Due to a strong return of sockeye salmon to the Kenai River, the Alaska Department of Fish and Game has issued two emergency fishing orders designed to increase both the personal use and sport sockeye harvest.
The first emergency order ups the daily bag and possession limit for salmon caught in the Kenai from three to six. Only two of those may be coho salmon, and only one may be a king salmon. The seasonal limit of two Kenai king salmon remains in place. Apart from the six salmon limit for combinations of king, coho and sockeye salmon, an additional six pink salmon may be retained each day from the Kenai River.
The second order changes the hours for personal use fishing on the Kenai from 6 a.m. to 11 p.m. to a 24-hour fishery for the remainder of the season, which ends July 31.
The orders were issued late Thursday evening and went into effect immediately. Both seek to curb what biologists say is an above average return of sockeye salmon to the Kenai River.
As of Tuesday, 622,335 red salmon had escaped into the river. The department estimates that this year's return will exceed 2 million fish, according Mark Gamblin, area management biologist with the department.
"It's going to be well above 2 million fish," Gamblin said. "I'd say slightly under or over three million."
Some of those fish need to be prevented from reaching their spawning grounds. Gamblin said the measures were needed to ensure the river's return remains within the department's escapement goal.
"We're now looking at an in-river goal of 750,000 to 900,000 fish. We're confident we're going to have at least 750,000 returning to the river," Gamblin said.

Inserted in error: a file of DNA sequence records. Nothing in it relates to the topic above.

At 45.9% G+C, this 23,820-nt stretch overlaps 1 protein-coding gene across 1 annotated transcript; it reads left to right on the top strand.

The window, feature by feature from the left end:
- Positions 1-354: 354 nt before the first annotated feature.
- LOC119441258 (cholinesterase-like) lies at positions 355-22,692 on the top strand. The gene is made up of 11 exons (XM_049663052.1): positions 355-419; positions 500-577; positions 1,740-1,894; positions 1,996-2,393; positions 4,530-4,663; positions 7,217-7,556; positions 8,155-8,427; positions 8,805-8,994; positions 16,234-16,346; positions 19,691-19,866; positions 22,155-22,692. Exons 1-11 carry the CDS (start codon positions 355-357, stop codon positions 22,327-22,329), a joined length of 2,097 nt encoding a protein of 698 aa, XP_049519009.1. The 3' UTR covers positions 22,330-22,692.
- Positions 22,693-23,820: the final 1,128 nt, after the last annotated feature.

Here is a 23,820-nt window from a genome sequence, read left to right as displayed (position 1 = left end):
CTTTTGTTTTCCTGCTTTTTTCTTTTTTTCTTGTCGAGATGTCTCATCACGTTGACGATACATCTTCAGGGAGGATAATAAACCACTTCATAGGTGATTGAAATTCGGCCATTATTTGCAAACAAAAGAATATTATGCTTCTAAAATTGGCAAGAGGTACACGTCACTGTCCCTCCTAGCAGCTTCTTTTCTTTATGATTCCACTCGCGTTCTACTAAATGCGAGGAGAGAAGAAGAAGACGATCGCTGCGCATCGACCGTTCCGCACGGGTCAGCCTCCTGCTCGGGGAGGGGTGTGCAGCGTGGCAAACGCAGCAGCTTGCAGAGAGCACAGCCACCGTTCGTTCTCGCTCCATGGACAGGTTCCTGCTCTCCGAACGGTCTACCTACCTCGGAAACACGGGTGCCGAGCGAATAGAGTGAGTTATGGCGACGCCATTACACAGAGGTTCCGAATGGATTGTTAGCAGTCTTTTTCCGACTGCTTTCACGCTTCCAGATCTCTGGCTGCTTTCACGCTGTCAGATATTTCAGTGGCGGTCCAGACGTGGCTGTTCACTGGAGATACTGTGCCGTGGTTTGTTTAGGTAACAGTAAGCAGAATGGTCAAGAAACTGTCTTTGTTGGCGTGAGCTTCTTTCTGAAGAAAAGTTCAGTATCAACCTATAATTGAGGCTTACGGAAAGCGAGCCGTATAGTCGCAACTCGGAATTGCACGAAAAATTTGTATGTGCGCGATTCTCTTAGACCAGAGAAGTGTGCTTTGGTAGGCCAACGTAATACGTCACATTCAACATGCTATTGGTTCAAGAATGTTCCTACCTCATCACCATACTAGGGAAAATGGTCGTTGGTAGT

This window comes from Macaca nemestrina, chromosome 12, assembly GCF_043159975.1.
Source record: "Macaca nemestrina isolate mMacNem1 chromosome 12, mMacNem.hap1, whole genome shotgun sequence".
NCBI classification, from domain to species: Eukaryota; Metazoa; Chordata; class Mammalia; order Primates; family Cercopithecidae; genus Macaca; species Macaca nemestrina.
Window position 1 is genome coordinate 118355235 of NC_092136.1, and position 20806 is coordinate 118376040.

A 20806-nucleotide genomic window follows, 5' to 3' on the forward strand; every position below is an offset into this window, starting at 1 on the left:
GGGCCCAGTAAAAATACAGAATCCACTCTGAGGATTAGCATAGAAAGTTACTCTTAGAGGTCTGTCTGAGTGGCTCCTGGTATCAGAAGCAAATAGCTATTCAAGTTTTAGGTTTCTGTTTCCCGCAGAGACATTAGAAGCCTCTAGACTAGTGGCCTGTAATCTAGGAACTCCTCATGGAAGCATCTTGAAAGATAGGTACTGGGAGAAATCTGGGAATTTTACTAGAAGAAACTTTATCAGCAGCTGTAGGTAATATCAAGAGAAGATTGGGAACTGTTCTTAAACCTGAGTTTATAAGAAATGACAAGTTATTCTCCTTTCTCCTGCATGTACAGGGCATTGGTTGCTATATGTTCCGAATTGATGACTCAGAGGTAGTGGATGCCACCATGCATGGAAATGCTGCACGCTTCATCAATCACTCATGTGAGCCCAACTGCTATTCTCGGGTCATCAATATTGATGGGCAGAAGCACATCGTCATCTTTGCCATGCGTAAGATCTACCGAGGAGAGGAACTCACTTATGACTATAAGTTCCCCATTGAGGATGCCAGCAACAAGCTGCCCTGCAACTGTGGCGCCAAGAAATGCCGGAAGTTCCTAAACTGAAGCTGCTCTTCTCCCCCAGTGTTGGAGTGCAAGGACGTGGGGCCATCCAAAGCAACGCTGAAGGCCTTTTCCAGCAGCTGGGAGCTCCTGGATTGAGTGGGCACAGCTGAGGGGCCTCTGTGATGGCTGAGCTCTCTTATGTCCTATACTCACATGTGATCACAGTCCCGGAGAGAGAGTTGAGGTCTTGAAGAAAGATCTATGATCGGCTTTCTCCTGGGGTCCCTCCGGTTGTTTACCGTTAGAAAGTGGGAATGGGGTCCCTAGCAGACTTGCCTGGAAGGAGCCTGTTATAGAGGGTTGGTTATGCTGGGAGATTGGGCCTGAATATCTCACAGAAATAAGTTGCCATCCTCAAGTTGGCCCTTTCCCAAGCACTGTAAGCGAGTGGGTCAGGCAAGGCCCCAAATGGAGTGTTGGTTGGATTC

He said he doesn't expect to see any further regulatory changes to the sport or personal use fisheries this season. The department is confident it will reach an escapement within the target goal.
"We're not expecting to see a problem," he said.
"The liberalization of hours for dipnetting and increasing the bag limit is as much as we've done in the past. We don't see the need to do anything more."
Fishers were taking full advantage of the strong sockeye return Wednesday, although not all were aware of the new rules.
Ryan Campbell traveled from Puyallup, Wash., to fish the Kenai. He said he was unaware of the regulation changes, although it didn't appear his experience would be much affected. In over two hours of fishing at Soldotna's Swiftwater Park, Campbell had yet to land a salmon.
"It's crazy, those people have caught so many fish," Campbell said, pointing at a group of anglers with a full stringer just a few yards away.
Why couldn't Campbell manage to hook any sockeye?
"That's what I'm trying to figure out," he sighed.
Other anglers were more aware of the regulation change, and successful. Anchorage resident David Hammermeister said he heard about the bag limit change, loaded his son into the car and headed toward the peninsula.
"That's one of the reasons we came down," he said, pausing to hook -- then lose -- a leaping sockeye salmon. "That, and dipnetting is open 24 hours. We got nine in an hour last night."
It may take Campbell every one of those hours to get his limit of six sockeye. However, he said, just being in Alaska is enough of a thrill for him.
"This is my first time up here. When I was a kid, I always went to the sportsmen's show with my dad. I always wanted to see Alaska, but I was never big enough to (visit Alaska).
" My dad said when I graduated from high school, he'd take me. I just graduated, so I'm here," he said.
So are the sockeye. Fishing is expected to remain strong through the next week, with daily Fish and Game sonar counts of sockeye entering the river exceeding 20,000 fish daily.
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